Re: Business Rules

From: David Cressey <>
Date: Fri, 23 May 2008 11:39:06 GMT
Message-ID: <u1yZj.2366$ju1.2324_at_trndny06>

"Kenneth Downs" <> wrote in message
> Lars Tackmann wrote:
> > Hi
> >
> > This is a recurring question here, but I have read through the archive
> > and failed to find a answer so here goes.
> > Consider the following use cases:
> >
> > - When a customer purchases product A he automatically gets product B
> > - Product C can only be bought with product A (either if you have A
> > already or in the same order)
> > - Product D cannot be bought with C
> > - When you purchase X number of product type E then you can not
> > purchase more than Y of product type F
> > - A certain product combination (number and types) should yield a
> > discount.
> >
> > as seen there exists the concept of a single product and that of a
> > product type (family of products), the business rules should be able
> > to work on both single products and on product types. The question now
> > is how best to deal with such rules from a DB point of view, is there
> > a relational design general enough to cope with such rules ? or do I
> > have to resolve to stored procedures and constraints ?.
> >
> I would rephrase the question to ask if you've come up with a concrete
> table design that can hold these options. Are they hypothetical, or are
> these the actual requirements for a real system?
> The first looks like a cross-reference from products to products, no?
> So that is easy enough to store. An insert or update trigger that
> queries the table and adds more lines (unless already present) should
> not be that hard.
> The second, if I am not mistaken, is identical to the first, except that
> it requires the user's consent to purchase an additional item?
> Otherwise it would be the same as the first one. The trick would be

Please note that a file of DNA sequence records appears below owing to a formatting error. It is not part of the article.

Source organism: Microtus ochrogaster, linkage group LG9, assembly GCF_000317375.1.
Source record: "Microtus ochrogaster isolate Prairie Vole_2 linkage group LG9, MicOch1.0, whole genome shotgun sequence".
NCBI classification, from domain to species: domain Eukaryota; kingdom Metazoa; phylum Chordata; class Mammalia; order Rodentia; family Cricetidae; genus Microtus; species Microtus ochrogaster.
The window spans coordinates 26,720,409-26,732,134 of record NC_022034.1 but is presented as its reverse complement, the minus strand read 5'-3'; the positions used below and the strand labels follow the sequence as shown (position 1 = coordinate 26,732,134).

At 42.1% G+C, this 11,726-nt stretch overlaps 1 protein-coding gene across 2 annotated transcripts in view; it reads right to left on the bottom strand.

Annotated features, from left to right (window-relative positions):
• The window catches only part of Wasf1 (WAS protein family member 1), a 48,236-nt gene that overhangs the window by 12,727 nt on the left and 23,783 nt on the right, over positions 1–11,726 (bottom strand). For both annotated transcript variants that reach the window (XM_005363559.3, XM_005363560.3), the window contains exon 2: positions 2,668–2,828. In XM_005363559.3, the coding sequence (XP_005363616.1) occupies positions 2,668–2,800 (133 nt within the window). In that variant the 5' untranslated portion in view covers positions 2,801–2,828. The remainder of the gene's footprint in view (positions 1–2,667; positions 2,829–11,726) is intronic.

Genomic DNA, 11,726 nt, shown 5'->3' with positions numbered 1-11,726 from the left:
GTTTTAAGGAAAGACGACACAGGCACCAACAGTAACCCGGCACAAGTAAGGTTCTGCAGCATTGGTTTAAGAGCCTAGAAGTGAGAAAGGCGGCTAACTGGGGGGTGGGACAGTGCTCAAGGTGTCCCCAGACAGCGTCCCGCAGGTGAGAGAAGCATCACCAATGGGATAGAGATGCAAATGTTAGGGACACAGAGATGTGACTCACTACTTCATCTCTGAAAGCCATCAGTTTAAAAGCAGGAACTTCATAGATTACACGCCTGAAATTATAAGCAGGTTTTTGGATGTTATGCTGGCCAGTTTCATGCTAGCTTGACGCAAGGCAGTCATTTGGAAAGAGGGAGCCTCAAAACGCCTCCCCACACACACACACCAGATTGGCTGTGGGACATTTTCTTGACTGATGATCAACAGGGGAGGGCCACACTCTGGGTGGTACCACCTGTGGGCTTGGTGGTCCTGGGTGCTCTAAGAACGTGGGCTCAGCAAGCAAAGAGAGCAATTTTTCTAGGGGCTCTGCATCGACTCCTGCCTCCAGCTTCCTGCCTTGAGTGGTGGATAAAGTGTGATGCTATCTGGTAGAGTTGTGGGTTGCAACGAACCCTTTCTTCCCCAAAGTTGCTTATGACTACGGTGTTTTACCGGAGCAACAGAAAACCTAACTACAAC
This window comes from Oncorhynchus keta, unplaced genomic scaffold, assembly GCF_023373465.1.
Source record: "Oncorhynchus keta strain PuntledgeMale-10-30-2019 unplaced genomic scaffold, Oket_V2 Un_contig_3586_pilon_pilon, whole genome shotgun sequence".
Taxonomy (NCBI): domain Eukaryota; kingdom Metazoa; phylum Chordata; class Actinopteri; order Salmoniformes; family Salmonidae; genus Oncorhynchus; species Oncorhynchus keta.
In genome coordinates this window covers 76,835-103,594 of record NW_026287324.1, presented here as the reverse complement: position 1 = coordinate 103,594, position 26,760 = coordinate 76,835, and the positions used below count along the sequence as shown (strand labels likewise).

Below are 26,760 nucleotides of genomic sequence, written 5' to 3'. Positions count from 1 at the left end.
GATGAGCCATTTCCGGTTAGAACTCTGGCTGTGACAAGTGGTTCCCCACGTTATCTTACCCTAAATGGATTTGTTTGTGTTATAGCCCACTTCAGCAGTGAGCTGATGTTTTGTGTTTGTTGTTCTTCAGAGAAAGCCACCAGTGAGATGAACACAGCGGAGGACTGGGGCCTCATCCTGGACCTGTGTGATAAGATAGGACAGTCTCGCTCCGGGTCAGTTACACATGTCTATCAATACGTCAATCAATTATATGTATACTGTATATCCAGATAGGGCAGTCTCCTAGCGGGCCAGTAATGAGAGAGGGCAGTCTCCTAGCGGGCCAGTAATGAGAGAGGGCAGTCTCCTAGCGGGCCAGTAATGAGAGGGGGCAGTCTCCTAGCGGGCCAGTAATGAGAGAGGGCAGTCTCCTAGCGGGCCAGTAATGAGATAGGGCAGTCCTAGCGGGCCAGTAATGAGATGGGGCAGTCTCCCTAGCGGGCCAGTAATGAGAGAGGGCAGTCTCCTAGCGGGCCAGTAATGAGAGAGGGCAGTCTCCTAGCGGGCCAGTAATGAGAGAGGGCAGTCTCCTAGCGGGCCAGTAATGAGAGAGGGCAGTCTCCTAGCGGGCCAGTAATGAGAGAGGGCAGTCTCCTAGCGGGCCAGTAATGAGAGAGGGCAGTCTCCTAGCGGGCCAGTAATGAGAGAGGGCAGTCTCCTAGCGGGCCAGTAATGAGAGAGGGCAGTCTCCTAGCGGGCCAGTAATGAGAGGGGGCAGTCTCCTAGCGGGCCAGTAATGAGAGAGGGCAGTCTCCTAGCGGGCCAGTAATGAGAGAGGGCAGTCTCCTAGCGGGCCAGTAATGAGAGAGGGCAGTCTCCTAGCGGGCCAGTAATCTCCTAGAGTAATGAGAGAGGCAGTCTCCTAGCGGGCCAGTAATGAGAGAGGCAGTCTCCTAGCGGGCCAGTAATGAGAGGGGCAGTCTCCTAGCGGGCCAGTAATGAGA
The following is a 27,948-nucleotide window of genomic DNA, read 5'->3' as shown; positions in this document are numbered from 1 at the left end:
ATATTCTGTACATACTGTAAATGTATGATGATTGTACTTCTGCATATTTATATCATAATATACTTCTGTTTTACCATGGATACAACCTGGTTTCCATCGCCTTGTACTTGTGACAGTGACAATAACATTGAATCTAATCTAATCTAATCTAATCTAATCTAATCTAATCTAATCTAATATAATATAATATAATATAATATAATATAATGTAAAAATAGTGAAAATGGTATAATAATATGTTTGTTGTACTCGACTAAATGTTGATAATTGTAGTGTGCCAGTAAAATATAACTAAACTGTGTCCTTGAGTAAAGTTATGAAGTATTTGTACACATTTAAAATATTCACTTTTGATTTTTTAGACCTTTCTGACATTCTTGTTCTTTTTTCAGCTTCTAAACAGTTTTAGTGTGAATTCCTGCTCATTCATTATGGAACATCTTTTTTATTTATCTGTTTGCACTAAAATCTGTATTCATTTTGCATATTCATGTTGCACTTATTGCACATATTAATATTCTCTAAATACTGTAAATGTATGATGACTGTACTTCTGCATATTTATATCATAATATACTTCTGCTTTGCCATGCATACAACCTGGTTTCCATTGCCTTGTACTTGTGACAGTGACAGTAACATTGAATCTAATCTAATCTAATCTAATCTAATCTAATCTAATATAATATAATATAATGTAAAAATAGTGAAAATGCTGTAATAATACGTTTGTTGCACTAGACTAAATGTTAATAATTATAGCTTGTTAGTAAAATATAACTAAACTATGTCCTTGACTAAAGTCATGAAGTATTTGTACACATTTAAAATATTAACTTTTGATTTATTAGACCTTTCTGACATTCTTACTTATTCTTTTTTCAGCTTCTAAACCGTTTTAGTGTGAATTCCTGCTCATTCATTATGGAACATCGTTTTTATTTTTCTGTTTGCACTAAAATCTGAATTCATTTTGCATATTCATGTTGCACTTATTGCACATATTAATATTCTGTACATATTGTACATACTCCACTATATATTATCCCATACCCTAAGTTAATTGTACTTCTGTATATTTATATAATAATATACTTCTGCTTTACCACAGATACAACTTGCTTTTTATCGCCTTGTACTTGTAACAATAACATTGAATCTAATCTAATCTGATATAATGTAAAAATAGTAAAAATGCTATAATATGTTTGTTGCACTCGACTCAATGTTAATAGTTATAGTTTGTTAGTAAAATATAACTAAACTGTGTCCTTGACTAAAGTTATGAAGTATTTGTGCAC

> that it looks in their sales history to satisfy the behavior. Again a
> simple cross-reference table stores the rule, a small trigger implements
> The third rule is again another cross-reference. Maybe all three kinds
> of rules are in the same table with a column to say the rule type.
> The fourth rule is starting to sound like you're making this up, but I
> don't know what business this is in and I've seen some strange ones, so
> I suppose it must be real. This looks superficially like a super-case
> of rule 3. Adding quantities to the cross reference causes rule 3 to
> reduce to a case of this rule.
> For the last one, one way or another you have to query quantities and
> group by product category. You can do it in a view, in SQL in a
> trigger, or anywhere else.
> > I am not on the lookout for a complete solution, I simply see allot of
> > business rules like the ones defined above, but never a clean
> > solution to maintaining them (perhaps a DSL or a rule engine is the
> > way to go).
> >
> > Any feedback will be greatly appreciated.
> >
> >
> > --
> > Yours sincerely
> >
> > Lars Tackmann

I am not sure what follows is responsive to your question, but I offer it as a possibility.

Some databases I have worked with distinguish between "parts" and "products". A feature of a "product" is that is can be sold and bought. Products consist of one or more parts. parts may contain other parts, and so on. Services, like the right to attend a given offering of a given course, may be included in "products" by including parts that are intangible.

The rules you have suggested such as prerequisites and mutual exclusions, apply to the formation of groups of parts... and not to the formation of collections of products. In such a framework, the fact that a given person is buying two pills that should not be taken together is a relationship between parts, not a relationship between products.

And, in reality, the problem there is not that person X is buying two pills. It's the likelihood that the same person will swallow both pills. That would be true even if the person stole the pills, or made one of them himself. Received on Fri May 23 2008 - 13:39:06 CEST

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